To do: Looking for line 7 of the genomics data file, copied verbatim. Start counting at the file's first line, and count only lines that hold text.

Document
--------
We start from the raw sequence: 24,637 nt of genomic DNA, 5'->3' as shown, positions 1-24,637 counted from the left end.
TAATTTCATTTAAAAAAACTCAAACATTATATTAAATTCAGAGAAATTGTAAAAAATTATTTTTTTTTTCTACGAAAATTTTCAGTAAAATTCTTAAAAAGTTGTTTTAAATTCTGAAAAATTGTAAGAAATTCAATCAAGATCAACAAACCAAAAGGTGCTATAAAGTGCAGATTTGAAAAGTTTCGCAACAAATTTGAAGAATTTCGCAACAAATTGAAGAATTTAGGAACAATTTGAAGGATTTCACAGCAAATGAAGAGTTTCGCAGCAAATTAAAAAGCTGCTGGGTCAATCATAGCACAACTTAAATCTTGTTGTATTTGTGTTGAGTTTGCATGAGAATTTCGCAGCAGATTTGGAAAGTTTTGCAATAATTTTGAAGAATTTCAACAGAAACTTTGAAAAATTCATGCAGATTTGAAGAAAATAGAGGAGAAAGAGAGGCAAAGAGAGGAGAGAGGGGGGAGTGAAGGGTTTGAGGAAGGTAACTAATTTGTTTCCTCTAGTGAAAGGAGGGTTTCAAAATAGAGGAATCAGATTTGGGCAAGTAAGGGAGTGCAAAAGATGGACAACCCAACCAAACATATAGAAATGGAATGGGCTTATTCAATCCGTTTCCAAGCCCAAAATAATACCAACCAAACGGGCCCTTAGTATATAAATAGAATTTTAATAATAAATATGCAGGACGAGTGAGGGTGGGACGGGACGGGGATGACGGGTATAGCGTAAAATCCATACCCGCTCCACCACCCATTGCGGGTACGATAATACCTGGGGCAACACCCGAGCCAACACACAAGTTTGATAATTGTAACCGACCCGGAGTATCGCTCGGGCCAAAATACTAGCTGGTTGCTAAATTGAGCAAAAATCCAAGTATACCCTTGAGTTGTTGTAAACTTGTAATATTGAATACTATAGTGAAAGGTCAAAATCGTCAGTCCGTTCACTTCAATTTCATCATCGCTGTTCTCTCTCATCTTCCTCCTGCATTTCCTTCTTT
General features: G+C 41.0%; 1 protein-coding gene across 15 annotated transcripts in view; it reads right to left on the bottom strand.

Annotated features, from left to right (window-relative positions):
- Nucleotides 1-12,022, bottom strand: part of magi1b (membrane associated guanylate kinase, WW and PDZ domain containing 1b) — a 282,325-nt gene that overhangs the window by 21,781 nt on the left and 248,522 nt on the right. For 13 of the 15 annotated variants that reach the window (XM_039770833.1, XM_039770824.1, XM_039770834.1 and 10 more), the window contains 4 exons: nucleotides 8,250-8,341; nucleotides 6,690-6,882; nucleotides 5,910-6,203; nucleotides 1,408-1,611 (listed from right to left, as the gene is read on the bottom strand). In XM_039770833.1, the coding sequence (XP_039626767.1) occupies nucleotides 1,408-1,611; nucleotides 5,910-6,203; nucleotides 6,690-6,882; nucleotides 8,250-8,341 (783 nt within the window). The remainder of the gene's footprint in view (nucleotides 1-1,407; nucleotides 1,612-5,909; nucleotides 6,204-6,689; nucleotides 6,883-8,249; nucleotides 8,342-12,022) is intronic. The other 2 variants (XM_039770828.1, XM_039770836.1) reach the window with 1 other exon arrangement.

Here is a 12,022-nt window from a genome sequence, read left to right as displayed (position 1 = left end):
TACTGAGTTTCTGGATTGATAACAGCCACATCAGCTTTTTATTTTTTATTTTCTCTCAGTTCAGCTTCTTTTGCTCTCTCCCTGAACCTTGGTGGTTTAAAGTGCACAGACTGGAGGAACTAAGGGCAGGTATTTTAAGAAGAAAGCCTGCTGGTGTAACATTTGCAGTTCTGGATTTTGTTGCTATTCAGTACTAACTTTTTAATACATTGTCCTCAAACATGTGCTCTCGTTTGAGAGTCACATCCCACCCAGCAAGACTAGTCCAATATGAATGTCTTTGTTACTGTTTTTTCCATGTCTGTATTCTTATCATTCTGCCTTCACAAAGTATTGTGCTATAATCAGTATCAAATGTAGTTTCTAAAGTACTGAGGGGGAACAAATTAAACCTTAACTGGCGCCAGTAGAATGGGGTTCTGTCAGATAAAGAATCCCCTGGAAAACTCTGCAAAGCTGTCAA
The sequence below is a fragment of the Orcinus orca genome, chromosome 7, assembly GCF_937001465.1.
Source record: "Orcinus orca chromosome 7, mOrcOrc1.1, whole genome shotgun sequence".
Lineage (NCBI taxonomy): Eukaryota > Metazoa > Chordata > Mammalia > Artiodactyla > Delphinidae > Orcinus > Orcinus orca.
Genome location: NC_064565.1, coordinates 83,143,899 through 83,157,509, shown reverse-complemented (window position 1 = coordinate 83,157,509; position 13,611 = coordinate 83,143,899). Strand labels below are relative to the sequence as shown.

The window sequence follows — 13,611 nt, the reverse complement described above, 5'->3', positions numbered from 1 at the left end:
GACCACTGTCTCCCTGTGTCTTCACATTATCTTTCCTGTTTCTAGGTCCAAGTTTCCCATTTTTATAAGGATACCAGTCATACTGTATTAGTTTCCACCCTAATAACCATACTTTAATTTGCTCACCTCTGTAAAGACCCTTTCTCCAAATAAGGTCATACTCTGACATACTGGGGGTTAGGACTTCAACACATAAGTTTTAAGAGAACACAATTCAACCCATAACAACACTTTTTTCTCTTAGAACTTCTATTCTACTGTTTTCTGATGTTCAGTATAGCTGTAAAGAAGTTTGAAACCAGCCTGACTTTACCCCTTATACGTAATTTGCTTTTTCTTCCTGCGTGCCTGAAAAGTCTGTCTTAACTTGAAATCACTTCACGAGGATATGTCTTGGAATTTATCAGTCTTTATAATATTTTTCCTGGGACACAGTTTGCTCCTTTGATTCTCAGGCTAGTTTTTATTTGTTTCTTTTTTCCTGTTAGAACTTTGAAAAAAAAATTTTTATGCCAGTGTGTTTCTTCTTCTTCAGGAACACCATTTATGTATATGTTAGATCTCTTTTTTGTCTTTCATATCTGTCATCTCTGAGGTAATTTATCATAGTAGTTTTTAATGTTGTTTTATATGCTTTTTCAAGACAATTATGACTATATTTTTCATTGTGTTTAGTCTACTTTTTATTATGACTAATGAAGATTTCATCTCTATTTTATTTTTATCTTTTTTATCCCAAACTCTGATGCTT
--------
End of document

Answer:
TACTGAGTTTCTGGATTGATAACAGCCACATCAGCTTTTTATTTTTTATTTTCTCTCAGTTCAGCTTCTTTTGCTCTCTCCCTGAACCTTGGTGGTTTAAAGTGCACAGACTGGAGGAACTAAGGGCAGGTATTTTAAGAAGAAAGCCTGCTGGTGTAACATTTGCAGTTCTGGATTTTGTTGCTATTCAGTACTAACTTTTTAATACATTGTCCTCAAACATGTGCTCTCGTTTGAGAGTCACATCCCACCCAGCAAGACTAGTCCAATATGAATGTCTTTGTTACTGTTTTTTCCATGTCTGTATTCTTATCATTCTGCCTTCACAAAGTATTGTGCTATAATCAGTATCAAATGTAGTTTCTAAAGTACTGAGGGGGAACAAATTAAACCTTAACTGGCGCCAGTAGAATGGGGTTCTGTCAGATAAAGAATCCCCTGGAAAACTCTGCAAAGCTGTCAA